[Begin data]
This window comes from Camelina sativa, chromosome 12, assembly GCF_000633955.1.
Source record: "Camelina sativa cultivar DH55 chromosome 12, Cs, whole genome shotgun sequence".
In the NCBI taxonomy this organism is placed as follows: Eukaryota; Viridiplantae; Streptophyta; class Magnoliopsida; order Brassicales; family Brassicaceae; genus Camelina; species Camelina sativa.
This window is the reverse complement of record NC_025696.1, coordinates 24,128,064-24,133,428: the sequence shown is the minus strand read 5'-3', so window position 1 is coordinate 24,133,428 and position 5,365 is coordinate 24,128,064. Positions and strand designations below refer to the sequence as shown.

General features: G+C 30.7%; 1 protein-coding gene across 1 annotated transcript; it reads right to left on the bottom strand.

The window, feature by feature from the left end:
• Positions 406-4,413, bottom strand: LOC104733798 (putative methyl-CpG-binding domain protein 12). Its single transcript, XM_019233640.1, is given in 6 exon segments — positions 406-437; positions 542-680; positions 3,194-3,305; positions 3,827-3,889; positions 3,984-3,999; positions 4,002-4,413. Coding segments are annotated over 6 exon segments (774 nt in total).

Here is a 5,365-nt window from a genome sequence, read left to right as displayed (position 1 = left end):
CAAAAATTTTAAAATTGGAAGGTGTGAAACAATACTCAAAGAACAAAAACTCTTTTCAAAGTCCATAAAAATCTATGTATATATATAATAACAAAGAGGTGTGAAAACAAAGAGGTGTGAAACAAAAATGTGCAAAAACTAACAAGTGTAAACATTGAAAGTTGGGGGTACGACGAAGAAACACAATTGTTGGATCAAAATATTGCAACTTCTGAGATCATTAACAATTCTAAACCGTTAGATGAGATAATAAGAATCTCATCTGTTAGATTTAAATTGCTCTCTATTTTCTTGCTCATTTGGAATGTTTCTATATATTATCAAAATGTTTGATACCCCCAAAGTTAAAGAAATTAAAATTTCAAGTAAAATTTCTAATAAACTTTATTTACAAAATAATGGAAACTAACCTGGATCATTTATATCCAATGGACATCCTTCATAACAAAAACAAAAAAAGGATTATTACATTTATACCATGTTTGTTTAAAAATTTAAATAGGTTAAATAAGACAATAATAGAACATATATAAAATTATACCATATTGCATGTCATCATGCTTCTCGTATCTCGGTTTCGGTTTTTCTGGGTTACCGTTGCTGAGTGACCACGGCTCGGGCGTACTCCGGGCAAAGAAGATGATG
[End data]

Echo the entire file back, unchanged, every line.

This window comes from Camelina sativa, chromosome 12, assembly GCF_000633955.1.
Source record: "Camelina sativa cultivar DH55 chromosome 12, Cs, whole genome shotgun sequence".
In the NCBI taxonomy this organism is placed as follows: Eukaryota; Viridiplantae; Streptophyta; class Magnoliopsida; order Brassicales; family Brassicaceae; genus Camelina; species Camelina sativa.
This window is the reverse complement of record NC_025696.1, coordinates 24,128,064-24,133,428: the sequence shown is the minus strand read 5'-3', so window position 1 is coordinate 24,133,428 and position 5,365 is coordinate 24,128,064. Positions and strand designations below refer to the sequence as shown.

General features: G+C 30.7%; 1 protein-coding gene across 1 annotated transcript; it reads right to left on the bottom strand.

The window, feature by feature from the left end:
• Positions 406-4,413, bottom strand: LOC104733798 (putative methyl-CpG-binding domain protein 12). Its single transcript, XM_019233640.1, is given in 6 exon segments — positions 406-437; positions 542-680; positions 3,194-3,305; positions 3,827-3,889; positions 3,984-3,999; positions 4,002-4,413. Coding segments are annotated over 6 exon segments (774 nt in total).

Here is a 5,365-nt window from a genome sequence, read left to right as displayed (position 1 = left end):
CAAAAATTTTAAAATTGGAAGGTGTGAAACAATACTCAAAGAACAAAAACTCTTTTCAAAGTCCATAAAAATCTATGTATATATATAATAACAAAGAGGTGTGAAAACAAAGAGGTGTGAAACAAAAATGTGCAAAAACTAACAAGTGTAAACATTGAAAGTTGGGGGTACGACGAAGAAACACAATTGTTGGATCAAAATATTGCAACTTCTGAGATCATTAACAATTCTAAACCGTTAGATGAGATAATAAGAATCTCATCTGTTAGATTTAAATTGCTCTCTATTTTCTTGCTCATTTGGAATGTTTCTATATATTATCAAAATGTTTGATACCCCCAAAGTTAAAGAAATTAAAATTTCAAGTAAAATTTCTAATAAACTTTATTTACAAAATAATGGAAACTAACCTGGATCATTTATATCCAATGGACATCCTTCATAACAAAAACAAAAAAAGGATTATTACATTTATACCATGTTTGTTTAAAAATTTAAATAGGTTAAATAAGACAATAATAGAACATATATAAAATTATACCATATTGCATGTCATCATGCTTCTCGTATCTCGGTTTCGGTTTTTCTGGGTTACCGTTGCTGAGTGACCACGGCTCGGGCGTACTCCGGGCAAAGAAGATGATG